The Hikikomori's Guide to JavaScript

Published 27 April 2013

“The Answer to the Great Question… Of Life, the Universe and Everything… Is… Forty-two,' said Deep Thought, with infinite majesty and calm.”

— Douglas Adams in The Hitchhiker's Guide to the Galaxy.

Why am I quoting Douglas Adams' most awesome book? Why am I using a wordplay on my blog post's title? Why are JavaScript's modules such a mess? How do brains work? Well, my dearest basement dwellers, I am afraid I do not have all the answers, but none the less I shall try to provide some tips on writing useful, simple and composable applications for the Great Good™ of the JavaScript community here.

Here's a TL;DR:

  1. Start with an API to manipulate your data, not with an Application.
  2. Extract the most basic, orthogonal concepts, and provide primitives to encode them.
  3. Provide “glue” code to compose concepts together and create big things.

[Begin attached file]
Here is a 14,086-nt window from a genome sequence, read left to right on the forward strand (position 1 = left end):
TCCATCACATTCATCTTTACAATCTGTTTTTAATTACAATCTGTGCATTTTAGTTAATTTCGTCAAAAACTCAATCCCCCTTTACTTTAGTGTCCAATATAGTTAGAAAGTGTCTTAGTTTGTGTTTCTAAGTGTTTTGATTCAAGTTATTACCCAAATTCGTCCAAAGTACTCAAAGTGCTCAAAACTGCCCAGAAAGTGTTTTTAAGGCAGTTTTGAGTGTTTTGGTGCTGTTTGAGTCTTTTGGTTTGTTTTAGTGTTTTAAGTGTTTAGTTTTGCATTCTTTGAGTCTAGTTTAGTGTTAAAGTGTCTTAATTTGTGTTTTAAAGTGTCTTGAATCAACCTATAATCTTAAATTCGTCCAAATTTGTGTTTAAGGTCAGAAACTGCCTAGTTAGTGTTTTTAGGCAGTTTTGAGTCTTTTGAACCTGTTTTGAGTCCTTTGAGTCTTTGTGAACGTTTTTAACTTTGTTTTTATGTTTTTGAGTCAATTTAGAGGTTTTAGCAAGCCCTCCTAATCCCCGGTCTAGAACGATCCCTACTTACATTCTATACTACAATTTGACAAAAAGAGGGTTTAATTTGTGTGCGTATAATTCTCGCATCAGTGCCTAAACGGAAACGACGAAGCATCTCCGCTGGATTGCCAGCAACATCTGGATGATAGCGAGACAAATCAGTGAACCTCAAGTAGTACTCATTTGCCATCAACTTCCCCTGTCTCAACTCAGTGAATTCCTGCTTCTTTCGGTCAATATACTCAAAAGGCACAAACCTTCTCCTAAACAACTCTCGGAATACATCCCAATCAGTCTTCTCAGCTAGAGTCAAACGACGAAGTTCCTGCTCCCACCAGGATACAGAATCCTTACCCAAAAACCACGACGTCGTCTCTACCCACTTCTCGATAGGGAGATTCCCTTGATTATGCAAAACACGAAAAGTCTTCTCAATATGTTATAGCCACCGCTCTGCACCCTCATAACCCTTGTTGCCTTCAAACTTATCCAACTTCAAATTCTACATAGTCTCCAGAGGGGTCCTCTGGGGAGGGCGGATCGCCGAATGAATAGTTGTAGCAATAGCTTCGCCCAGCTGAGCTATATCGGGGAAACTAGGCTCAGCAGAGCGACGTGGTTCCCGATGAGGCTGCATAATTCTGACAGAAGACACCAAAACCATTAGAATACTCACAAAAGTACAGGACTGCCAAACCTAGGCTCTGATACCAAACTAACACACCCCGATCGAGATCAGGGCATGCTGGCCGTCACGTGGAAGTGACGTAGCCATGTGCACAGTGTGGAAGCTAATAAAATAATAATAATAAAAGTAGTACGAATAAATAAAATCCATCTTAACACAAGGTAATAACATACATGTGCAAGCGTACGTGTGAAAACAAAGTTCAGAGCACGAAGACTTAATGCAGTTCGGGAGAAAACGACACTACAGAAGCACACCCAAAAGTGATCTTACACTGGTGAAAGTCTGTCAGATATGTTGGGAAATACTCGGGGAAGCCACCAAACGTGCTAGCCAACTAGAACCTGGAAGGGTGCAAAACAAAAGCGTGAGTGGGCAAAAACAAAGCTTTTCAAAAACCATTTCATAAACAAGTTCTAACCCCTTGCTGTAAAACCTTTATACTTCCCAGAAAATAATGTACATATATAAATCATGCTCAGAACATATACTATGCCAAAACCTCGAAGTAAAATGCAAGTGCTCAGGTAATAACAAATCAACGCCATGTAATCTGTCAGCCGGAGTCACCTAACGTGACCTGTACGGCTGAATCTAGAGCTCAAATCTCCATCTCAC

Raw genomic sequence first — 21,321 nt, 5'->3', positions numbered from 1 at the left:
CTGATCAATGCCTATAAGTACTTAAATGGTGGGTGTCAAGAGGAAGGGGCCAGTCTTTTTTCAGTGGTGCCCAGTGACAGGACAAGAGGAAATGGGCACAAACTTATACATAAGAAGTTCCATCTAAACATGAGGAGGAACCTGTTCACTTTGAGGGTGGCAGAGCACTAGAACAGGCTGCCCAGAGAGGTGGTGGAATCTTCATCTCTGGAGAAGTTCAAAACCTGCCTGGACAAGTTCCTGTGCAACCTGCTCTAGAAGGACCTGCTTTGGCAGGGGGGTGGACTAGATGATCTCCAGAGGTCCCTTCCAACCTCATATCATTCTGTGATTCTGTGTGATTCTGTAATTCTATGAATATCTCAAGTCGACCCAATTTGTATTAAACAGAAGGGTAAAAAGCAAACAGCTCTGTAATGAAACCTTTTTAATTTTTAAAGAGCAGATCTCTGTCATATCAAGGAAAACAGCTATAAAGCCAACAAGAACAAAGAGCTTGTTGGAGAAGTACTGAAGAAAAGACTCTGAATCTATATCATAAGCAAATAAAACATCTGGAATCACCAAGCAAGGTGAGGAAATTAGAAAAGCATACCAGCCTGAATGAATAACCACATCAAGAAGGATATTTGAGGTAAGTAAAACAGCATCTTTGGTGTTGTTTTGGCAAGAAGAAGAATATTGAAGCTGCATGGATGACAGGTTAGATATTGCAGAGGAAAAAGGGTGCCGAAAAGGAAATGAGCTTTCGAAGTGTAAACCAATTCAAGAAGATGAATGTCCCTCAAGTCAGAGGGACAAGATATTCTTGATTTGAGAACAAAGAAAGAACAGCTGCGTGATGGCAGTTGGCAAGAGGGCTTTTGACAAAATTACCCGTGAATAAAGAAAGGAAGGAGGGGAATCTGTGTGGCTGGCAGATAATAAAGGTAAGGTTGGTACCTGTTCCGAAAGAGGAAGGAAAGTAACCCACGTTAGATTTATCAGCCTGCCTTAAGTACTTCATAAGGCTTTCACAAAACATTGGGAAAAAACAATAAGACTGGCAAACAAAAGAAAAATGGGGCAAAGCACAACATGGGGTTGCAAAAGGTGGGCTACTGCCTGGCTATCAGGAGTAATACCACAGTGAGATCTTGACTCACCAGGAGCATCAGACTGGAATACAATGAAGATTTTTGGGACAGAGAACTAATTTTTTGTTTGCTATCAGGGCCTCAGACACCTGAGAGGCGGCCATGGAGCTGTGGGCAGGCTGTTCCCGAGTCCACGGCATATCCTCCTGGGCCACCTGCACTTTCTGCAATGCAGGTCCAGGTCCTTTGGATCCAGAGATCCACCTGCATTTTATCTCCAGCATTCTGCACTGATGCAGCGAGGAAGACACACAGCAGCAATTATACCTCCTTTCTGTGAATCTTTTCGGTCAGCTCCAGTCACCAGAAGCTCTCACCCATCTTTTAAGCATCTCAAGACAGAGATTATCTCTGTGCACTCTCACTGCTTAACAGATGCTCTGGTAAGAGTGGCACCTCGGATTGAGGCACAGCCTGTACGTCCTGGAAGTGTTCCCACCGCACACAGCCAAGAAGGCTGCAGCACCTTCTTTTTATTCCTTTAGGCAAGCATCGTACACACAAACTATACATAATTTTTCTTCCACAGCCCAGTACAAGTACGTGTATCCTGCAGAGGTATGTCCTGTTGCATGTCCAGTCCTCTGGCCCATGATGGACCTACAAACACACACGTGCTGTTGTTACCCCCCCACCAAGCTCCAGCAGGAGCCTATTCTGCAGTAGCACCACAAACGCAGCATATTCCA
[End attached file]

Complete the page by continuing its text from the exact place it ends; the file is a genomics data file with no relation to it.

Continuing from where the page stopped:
4. Work with structured data.
  5. Write the actual application using your API.


There was a time when no one knew how to write JavaScript, but those times are long since gone. People know how to write JavaScript now (some), and that's good!!1ELEVEN! Unfortunately, there's still a large portion of people who don't know how to write applications1.

As a result of this, you often end up with applications that do too much, or applications that do too little. But the worst problem of all is when you end up with applications that you can only use through some human interface of sorts, and can't easily manipulate the stuff you're interested in with different things. Mind you, programmatic extensions matter a lot!

Thus, in this blog post I'll try to provide a few hints on how to achieve small, composable and extensible applications. Stick with me!

Start with an API

Don't start with an Application, start with the API. This might seem weird, but it actually makes a lot of sense, because the API defines how other computer things can interact with the data your application manipulates. But hey, why should we leave that as “other computer things”? Let me rephrase: